• If the case for anthropogenic climate change (brought on by humans) is so strong, scientists or policy-makers should not  be afraid to provide the evidence APART from computer models of what MIGHT happen

Finally, here is a caveat to those who by nature are skeptical and question authority (nothing wrong with that!), don’t yourselves either appeal to or attack the character of the one making the argument.   Be considerate and calm when you push back gently, requesting proof, evidence and reasons.

Remember, the burden of proof is on those who advance a position.  All YOU have to do is ask the WHY questions. But do so with gentleness and respect!

Kind rather than Right

Question:  Where do you encounter these Appeals to Authority?


Logical Gal uses reason to ‘quantify’ emotions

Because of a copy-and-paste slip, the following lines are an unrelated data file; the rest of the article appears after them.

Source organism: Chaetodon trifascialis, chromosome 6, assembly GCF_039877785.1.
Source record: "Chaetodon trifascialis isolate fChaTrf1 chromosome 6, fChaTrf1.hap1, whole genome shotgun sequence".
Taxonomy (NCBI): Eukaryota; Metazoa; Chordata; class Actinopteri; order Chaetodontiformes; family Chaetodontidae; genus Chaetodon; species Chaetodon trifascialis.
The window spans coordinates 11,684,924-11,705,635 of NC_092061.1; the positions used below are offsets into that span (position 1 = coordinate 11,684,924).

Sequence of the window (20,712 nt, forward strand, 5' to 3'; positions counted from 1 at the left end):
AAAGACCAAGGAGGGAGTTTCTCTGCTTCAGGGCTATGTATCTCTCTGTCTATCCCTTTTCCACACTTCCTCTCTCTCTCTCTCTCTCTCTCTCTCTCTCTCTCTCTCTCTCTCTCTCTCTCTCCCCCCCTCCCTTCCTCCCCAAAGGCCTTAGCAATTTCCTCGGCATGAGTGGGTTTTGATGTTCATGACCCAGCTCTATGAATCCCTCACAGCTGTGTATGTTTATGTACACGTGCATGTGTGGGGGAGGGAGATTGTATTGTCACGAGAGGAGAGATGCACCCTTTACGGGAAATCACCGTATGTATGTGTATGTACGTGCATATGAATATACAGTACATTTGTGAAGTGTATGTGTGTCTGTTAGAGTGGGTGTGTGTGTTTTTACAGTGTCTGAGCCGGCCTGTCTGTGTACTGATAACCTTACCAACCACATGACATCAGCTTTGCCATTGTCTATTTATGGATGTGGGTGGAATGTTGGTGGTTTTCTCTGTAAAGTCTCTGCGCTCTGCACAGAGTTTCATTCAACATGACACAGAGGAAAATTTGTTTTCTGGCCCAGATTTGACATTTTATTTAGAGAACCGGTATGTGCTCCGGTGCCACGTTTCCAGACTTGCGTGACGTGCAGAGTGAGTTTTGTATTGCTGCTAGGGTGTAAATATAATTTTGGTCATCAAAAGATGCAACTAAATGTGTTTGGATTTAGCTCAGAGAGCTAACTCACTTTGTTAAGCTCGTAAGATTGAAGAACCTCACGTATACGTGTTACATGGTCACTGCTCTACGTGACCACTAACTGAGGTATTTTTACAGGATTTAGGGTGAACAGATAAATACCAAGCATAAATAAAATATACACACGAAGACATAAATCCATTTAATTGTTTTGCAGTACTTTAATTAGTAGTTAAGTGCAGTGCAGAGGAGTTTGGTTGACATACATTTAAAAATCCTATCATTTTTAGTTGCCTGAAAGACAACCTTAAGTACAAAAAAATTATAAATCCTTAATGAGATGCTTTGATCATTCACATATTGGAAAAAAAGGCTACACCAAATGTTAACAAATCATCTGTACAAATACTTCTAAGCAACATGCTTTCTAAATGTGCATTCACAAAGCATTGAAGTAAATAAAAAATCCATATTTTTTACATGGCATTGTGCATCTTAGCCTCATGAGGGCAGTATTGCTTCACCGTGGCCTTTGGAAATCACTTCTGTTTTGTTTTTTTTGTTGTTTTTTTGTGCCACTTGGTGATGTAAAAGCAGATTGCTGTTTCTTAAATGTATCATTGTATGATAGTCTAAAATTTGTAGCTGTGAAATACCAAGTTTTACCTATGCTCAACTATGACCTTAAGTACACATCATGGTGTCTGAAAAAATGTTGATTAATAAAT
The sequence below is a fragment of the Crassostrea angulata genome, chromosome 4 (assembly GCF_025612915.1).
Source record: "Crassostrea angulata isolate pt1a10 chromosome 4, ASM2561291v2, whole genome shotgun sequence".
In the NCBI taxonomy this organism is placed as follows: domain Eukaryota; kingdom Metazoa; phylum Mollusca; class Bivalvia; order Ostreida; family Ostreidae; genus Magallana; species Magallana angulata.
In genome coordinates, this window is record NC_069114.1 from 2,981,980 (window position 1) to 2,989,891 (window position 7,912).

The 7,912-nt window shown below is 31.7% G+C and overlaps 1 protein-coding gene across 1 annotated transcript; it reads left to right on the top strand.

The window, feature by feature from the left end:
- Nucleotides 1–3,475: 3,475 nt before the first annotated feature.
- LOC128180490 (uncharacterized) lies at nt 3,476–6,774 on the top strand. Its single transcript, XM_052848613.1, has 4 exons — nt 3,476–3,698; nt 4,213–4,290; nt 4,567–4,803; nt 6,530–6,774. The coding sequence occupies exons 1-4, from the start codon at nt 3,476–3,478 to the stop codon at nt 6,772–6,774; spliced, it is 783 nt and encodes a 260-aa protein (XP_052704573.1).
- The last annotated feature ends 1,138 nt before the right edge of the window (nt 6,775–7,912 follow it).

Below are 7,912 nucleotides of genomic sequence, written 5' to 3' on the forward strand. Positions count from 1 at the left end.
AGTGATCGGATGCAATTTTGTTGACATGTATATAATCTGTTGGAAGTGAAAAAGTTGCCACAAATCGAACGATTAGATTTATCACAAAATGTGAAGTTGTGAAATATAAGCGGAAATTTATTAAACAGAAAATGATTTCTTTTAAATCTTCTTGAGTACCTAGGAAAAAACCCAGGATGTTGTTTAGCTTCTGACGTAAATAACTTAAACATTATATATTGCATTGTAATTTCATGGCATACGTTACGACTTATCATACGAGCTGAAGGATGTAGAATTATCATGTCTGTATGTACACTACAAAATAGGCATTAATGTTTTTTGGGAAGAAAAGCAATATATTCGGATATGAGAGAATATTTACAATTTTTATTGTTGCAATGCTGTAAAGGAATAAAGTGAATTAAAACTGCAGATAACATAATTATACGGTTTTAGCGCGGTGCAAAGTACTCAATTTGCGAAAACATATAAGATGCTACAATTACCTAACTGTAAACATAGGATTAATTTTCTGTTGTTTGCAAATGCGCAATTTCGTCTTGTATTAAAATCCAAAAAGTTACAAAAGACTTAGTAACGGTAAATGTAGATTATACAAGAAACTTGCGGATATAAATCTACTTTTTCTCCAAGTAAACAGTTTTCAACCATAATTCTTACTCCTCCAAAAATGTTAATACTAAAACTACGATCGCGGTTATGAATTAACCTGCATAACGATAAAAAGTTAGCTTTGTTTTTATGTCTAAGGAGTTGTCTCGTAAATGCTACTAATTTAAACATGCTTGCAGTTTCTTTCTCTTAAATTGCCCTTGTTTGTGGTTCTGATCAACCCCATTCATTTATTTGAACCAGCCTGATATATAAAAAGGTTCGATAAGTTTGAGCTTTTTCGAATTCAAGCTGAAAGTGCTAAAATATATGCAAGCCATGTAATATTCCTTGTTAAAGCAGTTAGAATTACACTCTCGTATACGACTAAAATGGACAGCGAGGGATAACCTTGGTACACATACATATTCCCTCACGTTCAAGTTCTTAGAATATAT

7 Mar


I’ve been trying to find a tool to put some of my unhealthy emotions in their proper place.

I’m realizing that I crave people’s approval.  Having to actually live with the feelings of DIS-approval is what initially drew me to conclude that their approval or liking me was something I strive to earn/gain.  This is a vulnerable and painful place to ‘live’, with emotions dependent on others.

So what is a logical Joe or Jane to do?  Can reason help?  In which ways?

Using logic means that we apply reason.  We are called to support our propositions or assertions with reasons.   And you might, in fact, actually do that if I ask you: What are your reasons for feeling anxious about flying?  Let’s imagine that you reel off several, including your tendency to fantasize or project bad outcomes of plane crashes.

Have you done enough to justify or rationalize your feelings as legitimate and worth keeping? You do, in fact, HAVE at least 1 reason for your fear of flying.  Do we just leave it at that?  Are you done?

Actually, I would maintain that you need to have PRINCIPLED or sane reasons for your feeling.  What do I mean by that?

Quantifying feelings